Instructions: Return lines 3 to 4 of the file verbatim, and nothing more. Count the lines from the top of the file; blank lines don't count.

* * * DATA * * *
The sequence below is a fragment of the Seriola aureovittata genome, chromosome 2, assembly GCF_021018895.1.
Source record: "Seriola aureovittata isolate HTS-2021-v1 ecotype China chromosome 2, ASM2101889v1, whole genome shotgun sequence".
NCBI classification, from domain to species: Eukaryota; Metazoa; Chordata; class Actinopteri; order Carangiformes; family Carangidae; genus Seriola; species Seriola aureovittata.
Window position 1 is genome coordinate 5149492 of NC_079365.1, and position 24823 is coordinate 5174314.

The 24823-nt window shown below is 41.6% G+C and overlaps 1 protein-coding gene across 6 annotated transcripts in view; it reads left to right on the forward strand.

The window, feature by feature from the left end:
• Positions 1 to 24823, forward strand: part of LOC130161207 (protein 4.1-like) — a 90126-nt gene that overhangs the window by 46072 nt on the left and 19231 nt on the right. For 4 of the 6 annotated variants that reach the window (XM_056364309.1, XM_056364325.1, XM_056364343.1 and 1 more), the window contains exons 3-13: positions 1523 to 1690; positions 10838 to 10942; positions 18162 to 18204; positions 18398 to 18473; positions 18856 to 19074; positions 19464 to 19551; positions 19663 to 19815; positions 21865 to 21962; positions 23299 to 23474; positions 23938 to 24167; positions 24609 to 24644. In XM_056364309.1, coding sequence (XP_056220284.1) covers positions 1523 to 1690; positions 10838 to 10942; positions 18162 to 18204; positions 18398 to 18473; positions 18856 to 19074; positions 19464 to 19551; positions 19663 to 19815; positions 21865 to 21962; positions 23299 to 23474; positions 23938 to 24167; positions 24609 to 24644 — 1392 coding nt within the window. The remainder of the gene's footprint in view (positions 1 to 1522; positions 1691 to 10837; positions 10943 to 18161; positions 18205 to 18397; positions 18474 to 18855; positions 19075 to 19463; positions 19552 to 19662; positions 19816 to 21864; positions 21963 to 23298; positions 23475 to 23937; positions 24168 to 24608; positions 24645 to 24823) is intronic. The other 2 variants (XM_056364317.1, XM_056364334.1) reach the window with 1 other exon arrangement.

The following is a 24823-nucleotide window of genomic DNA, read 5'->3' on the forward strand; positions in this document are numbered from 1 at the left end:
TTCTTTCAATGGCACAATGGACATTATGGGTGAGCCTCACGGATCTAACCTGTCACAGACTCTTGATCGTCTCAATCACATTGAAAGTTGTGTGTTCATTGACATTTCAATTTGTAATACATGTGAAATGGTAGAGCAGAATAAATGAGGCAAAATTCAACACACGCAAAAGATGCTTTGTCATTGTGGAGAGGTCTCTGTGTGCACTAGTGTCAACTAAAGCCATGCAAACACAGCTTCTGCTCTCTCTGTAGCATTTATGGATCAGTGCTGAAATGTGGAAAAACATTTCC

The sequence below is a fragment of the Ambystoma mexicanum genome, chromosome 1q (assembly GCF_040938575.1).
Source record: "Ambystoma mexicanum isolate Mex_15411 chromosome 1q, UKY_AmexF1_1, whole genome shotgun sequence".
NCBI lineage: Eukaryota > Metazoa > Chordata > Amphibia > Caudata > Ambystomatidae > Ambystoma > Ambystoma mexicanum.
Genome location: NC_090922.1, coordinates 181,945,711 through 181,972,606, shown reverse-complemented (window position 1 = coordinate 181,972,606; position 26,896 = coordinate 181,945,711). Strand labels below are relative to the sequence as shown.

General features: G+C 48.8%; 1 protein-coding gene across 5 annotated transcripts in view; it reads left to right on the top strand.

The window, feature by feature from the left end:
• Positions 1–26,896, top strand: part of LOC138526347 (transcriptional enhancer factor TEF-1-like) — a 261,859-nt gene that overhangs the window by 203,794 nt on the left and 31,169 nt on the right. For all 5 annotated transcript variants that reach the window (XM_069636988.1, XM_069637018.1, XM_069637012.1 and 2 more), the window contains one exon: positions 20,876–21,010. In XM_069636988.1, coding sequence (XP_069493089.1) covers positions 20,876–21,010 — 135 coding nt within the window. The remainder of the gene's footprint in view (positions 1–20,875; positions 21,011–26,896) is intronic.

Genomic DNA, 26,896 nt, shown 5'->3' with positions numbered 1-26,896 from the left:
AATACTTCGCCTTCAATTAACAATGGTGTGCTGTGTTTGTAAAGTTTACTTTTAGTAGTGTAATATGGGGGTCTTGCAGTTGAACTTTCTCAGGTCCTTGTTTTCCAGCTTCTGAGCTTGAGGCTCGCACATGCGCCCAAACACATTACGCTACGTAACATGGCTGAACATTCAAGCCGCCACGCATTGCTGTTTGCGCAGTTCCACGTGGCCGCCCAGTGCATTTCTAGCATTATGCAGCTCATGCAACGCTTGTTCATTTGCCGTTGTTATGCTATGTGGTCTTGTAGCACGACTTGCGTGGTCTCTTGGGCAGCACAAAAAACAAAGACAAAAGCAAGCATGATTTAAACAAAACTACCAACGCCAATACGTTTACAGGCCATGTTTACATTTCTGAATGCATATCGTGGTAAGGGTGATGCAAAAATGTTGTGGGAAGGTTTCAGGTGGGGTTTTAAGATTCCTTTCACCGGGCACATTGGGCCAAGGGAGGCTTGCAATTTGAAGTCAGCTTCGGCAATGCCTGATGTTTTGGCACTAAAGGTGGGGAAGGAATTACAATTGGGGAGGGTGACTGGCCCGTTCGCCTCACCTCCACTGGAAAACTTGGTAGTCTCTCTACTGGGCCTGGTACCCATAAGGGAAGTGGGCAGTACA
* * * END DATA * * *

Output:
NCBI classification, from domain to species: Eukaryota; Metazoa; Chordata; class Actinopteri; order Carangiformes; family Carangidae; genus Seriola; species Seriola aureovittata.
Window position 1 is genome coordinate 5149492 of NC_079365.1, and position 24823 is coordinate 5174314.